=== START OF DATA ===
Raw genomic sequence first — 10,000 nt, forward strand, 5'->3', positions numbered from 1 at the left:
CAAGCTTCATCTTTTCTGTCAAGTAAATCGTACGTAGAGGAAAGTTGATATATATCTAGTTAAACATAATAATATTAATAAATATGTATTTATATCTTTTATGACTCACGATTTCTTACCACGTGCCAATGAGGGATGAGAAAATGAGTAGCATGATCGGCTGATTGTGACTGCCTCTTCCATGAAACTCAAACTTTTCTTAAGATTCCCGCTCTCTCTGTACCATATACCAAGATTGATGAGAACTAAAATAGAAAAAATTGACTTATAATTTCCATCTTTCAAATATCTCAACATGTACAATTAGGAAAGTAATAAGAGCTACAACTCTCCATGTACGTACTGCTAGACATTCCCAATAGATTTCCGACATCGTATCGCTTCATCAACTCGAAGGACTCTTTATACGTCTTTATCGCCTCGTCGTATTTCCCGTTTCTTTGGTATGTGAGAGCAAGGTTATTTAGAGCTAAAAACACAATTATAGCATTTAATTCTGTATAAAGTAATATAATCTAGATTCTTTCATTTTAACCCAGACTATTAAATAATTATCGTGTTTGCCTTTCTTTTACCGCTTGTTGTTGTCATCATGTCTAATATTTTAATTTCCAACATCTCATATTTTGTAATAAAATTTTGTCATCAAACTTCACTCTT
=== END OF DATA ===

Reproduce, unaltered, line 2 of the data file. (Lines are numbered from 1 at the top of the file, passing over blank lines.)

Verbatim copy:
CAAGCTTCATCTTTTCTGTCAAGTAAATCGTACGTAGAGGAAAGTTGATATATATCTAGTTAAACATAATAATATTAATAAATATGTATTTATATCTTTTATGACTCACGATTTCTTACCACGTGCCAATGAGGGATGAGAAAATGAGTAGCATGATCGGCTGATTGTGACTGCCTCTTCCATGAAACTCAAACTTTTCTTAAGATTCCCGCTCTCTCTGTACCATATACCAAGATTGATGAGAACTAAAATAGAAAAAATTGACTTATAATTTCCATCTTTCAAATATCTCAACATGTACAATTAGGAAAGTAATAAGAGCTACAACTCTCCATGTACGTACTGCTAGACATTCCCAATAGATTTCCGACATCGTATCGCTTCATCAACTCGAAGGACTCTTTATACGTCTTTATCGCCTCGTCGTATTTCCCGTTTCTTTGGTATGTGAGAGCAAGGTTATTTAGAGCTAAAAACACAATTATAGCATTTAATTCTGTATAAAGTAATATAATCTAGATTCTTTCATTTTAACCCAGACTATTAAATAATTATCGTGTTTGCCTTTCTTTTACCGCTTGTTGTTGTCATCATGTCTAATATTTTAATTTCCAACATCTCATATTTTGTAATAAAATTTTGTCATCAAACTTCACTCTT